Author Topic: Bilingualism in the Navy  (Read 772 times)

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Offline curiousresearcher

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Bilingualism in the Navy
« on: June 24, 2017, 11:41:20 »
Good afternoon everyone,
I am a PhD student and I'm undertaking a research on bilingualism in the Canadian Navy, could you please help me giving me your experiences, information, opinions?
 Anything may help, so thank you in advance!  :)

Online mariomike

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Re: Bilingualism in the Navy
« Reply #1 on: June 24, 2017, 11:45:26 »
See also,

French Speaking Sailors In The Canadian Navy.
https://army.ca/forums/index.php?topic=100937.0

Is HMCS Ville de Quebec still a Francophone unit ? 
http://army.ca/forums/index.php/topic,95550.0/nowap.html

Languages actually spoken and used in day to day operations aside, all units in the CF are officially designated as English Language Units (ELU), French (FLU) or bilingual (BLU).  For the most part it is mostly headquarters that are BLUs while other units are one or the other.

Keep in mind that even though a unit may conduct its administration in French, if it operates within the NATO umbrella (which HMC ShipsNavires CSM usually do), its operations are conducted in English.  This is because the operational language of NATO is English and even the French Navy operates in English in this regard.  Years ago, the Official Languages Commission was breathing down our necks because of our tardiness at translating NATO publications into French.  We apparently asked the French Navy for assistance, but their response was that they had never translated any NATO publication, nor did they intend to because they saw no point in translating anything out of the language in which it was supposed to be used.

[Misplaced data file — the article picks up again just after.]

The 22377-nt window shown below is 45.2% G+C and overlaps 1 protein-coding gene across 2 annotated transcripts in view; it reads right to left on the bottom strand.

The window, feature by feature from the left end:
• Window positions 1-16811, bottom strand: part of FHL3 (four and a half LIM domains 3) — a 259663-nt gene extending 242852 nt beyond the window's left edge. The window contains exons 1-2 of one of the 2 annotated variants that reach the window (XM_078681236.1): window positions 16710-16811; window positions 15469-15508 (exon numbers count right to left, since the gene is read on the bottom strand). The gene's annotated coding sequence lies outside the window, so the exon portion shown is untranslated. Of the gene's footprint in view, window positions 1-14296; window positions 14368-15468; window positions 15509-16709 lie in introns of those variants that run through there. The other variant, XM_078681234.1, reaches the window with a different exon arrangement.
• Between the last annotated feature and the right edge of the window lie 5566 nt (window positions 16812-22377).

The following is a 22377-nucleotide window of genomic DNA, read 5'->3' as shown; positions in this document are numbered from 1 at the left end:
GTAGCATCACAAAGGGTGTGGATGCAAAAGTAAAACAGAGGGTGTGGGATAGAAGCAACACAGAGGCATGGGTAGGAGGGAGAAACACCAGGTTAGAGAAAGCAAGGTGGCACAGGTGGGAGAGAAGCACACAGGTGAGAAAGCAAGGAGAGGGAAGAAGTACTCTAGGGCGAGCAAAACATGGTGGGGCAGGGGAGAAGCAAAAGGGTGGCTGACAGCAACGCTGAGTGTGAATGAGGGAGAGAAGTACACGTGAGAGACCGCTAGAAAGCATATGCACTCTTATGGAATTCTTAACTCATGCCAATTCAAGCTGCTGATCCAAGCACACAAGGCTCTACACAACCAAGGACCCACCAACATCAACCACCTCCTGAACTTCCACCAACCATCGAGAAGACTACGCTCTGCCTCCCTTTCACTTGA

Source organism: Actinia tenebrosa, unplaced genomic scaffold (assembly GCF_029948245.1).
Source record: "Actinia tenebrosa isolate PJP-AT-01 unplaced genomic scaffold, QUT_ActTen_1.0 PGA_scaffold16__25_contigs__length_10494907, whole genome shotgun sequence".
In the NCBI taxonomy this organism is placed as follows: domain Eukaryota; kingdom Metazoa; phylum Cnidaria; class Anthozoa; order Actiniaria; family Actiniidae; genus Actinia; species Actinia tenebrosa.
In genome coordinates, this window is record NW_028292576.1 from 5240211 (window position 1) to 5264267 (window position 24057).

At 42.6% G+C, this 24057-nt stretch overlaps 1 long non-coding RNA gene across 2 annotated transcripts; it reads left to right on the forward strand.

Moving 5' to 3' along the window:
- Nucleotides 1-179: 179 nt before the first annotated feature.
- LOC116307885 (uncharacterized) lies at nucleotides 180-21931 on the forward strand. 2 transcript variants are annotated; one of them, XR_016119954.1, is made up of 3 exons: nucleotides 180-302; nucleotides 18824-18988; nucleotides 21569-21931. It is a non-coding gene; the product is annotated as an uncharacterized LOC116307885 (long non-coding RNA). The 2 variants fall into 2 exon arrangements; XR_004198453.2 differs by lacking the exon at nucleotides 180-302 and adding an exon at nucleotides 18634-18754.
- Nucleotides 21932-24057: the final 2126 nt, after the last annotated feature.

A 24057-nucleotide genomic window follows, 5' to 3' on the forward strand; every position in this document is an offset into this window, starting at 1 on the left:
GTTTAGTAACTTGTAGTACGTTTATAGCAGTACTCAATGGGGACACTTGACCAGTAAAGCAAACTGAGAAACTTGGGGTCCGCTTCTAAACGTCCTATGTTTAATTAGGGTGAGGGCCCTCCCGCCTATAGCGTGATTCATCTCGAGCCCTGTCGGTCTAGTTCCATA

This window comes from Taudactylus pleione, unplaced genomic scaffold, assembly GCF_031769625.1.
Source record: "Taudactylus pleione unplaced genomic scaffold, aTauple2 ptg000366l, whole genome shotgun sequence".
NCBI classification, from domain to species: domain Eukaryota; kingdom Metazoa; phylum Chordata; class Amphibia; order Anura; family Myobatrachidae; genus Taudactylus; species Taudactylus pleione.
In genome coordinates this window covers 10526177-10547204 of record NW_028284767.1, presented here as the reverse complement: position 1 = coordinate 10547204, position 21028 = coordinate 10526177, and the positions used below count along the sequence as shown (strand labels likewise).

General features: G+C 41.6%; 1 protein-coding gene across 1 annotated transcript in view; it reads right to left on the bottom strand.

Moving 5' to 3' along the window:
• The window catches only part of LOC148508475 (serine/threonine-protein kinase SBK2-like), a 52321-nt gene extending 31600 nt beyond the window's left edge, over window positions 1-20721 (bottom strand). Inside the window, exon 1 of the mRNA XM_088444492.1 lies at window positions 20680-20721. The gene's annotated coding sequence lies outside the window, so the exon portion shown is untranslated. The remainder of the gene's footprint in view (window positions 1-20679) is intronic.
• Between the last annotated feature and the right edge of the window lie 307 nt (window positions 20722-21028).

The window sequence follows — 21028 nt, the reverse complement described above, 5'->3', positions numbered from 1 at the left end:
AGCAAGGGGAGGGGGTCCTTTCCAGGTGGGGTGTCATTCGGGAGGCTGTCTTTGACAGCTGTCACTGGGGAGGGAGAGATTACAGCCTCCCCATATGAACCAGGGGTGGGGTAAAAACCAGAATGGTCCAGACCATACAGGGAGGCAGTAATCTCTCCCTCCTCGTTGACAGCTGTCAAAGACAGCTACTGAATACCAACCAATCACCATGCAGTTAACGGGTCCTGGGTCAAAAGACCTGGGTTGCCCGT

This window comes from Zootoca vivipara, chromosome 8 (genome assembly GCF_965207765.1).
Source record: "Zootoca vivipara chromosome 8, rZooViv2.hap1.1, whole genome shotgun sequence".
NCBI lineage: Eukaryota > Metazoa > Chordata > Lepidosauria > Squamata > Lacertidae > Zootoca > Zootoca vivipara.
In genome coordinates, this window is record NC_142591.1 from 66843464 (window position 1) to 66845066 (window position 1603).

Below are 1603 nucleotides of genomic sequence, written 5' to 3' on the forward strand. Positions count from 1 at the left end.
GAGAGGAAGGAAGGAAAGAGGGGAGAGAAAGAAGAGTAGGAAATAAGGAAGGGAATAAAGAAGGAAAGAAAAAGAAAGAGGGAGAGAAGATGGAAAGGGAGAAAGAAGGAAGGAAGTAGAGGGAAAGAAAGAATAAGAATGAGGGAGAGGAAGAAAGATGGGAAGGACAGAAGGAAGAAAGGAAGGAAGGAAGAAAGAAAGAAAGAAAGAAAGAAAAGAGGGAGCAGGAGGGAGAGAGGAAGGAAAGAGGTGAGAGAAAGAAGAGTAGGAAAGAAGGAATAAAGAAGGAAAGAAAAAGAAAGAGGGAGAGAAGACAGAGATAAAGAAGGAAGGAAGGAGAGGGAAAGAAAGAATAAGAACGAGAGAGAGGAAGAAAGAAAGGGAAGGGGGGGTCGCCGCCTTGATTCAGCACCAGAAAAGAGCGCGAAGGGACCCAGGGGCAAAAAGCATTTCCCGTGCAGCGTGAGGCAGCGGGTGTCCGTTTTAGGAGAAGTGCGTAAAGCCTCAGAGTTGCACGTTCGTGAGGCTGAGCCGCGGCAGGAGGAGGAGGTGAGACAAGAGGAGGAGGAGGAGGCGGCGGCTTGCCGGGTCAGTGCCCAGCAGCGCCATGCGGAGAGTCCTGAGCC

Yes, the NCSM Ville De Quebec is considered a bilingual unit, with French being considered it's primary language.  While in harbour, all daily routine pipes are SUPPOSED to be made in french, and emergency pipes in english.  However, there are instances when a new QM/BM has no knowledge of the proper translation for the pipe they are supposed to make (or their GAF levels are seriously low), and the pipe will be made in english.

At sea, however, the only pipes that are made in french are the wakey wakey, hands to lunch and hands to supper pipes.  Everything else is done in english.

In the reserves, four of the five units in the province of Quebec are Franco, the last one, H.M.C.S. Donnacona, being the only bilingual unit in the Navy. There everything is done in both languages.

The Naval Reserve seized onto similar thinking a while ago and, in addition to standing up several new units in Quebec, moved NAVRES HQ to Quebec City and opened a fleet school there as part of the Naval Presence in Quebec programme.
« Last Edit: June 24, 2017, 11:58:38 by mariomike »
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Offline curiousresearcher

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Re: Bilingualism in the Navy
« Reply #2 on: June 24, 2017, 11:49:26 »
See also,

French Speaking Sailors In The Canadian Navy.
https://army.ca/forums/index.php?topic=100937.0

Thank you very much!

Online mariomike

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Re: Bilingualism in the Navy
« Reply #3 on: June 24, 2017, 11:51:37 »
Thank you very much!

You are welcome. Good luck in your research.  :)
« Last Edit: June 24, 2017, 12:27:04 by mariomike »
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Offline Navy_Pete

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Re: Bilingualism in the Navy
« Reply #4 on: July 08, 2017, 10:54:28 »
Not helpful for your research, but I did learn to 'sacre comme un vrai francophone, estie!' from my sailors.  I like to think that's the functional element of bilingualism you don't get in the language schools.